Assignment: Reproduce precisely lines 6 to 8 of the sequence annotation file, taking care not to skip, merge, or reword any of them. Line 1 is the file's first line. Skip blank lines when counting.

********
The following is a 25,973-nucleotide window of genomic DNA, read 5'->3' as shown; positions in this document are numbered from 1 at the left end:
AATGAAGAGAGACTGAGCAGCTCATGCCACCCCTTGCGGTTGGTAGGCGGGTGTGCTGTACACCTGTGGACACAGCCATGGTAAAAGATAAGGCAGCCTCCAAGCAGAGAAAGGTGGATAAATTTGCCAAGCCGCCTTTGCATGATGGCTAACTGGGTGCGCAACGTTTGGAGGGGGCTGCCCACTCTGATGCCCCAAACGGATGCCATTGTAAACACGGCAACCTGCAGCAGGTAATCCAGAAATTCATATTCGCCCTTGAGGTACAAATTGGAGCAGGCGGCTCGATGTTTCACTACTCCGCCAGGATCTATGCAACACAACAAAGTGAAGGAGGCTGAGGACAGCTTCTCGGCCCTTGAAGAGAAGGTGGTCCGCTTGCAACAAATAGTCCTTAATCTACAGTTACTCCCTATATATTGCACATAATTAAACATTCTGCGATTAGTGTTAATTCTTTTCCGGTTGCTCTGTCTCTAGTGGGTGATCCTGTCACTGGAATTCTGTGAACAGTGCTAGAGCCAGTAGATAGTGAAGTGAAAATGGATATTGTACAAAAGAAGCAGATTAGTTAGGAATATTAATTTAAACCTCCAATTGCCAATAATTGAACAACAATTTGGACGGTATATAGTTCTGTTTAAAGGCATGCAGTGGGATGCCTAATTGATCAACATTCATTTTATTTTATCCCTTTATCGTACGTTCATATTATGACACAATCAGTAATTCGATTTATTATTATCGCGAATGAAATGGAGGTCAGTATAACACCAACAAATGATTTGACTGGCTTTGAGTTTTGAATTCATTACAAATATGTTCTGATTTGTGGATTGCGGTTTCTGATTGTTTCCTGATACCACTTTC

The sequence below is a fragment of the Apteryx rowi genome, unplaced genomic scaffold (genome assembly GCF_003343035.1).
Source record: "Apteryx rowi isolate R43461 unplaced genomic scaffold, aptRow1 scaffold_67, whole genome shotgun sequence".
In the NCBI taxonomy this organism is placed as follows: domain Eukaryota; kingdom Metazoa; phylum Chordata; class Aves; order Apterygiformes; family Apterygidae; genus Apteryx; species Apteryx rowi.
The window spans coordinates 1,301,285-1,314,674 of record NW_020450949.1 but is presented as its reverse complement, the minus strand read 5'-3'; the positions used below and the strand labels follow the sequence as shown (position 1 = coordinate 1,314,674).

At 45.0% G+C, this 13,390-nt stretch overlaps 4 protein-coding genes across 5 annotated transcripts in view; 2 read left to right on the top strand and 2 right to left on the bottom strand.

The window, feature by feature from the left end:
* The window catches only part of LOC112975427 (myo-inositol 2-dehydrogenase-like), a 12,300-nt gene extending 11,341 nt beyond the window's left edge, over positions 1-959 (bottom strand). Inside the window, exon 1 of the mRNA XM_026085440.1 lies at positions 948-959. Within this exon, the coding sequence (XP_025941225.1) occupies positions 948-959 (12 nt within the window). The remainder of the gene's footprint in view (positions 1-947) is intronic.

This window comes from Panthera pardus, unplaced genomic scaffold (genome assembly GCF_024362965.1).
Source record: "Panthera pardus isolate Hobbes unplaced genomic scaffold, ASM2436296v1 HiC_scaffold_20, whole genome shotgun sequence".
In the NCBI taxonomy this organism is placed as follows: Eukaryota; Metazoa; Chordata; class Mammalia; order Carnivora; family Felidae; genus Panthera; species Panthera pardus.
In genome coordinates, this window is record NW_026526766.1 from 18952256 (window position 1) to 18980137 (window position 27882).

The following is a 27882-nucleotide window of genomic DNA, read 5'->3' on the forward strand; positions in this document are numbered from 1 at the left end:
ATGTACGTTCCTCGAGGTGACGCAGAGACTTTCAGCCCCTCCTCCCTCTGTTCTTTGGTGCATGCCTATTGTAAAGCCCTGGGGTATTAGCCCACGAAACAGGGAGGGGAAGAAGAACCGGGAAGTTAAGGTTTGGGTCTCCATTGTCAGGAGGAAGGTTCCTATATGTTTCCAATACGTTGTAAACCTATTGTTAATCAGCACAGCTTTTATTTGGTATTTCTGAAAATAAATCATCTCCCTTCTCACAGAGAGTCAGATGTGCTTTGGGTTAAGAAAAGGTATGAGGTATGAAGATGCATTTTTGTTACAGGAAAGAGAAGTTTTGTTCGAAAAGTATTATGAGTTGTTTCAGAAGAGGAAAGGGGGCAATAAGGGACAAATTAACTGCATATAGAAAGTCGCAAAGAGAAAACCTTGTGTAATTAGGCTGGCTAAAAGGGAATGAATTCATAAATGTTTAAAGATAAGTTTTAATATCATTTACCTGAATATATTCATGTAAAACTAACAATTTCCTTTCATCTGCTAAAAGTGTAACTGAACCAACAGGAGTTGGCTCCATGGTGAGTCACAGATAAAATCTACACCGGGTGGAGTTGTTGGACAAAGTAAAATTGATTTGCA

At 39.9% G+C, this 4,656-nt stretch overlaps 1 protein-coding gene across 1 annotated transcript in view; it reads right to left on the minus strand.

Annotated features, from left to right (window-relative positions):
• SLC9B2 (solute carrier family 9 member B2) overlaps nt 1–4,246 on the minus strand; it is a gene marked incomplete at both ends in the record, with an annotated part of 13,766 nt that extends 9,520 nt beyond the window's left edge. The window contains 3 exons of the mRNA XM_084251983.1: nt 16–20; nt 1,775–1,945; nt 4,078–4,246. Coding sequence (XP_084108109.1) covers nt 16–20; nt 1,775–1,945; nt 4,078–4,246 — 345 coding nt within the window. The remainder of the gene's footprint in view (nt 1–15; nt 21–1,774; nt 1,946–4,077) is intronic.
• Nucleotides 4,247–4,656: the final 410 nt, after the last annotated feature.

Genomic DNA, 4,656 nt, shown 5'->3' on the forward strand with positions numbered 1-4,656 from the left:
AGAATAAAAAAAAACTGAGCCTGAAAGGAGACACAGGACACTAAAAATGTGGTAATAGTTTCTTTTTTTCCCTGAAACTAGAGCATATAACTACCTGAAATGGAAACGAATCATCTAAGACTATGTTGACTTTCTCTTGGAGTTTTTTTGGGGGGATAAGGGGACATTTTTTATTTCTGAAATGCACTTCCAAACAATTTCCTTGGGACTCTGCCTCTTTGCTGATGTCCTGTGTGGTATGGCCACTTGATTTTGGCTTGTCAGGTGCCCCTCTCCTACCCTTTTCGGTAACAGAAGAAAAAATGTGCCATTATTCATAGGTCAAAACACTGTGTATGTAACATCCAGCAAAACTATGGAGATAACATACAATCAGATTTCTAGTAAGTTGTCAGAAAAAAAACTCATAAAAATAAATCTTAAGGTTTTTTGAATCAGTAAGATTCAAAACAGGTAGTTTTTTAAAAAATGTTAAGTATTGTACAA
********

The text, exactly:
The window spans coordinates 1,301,285-1,314,674 of record NW_020450949.1 but is presented as its reverse complement, the minus strand read 5'-3'; the positions used below and the strand labels follow the sequence as shown (position 1 = coordinate 1,314,674).

At 45.0% G+C, this 13,390-nt stretch overlaps 4 protein-coding genes across 5 annotated transcripts in view; 2 read left to right on the top strand and 2 right to left on the bottom strand.

The window, feature by feature from the left end: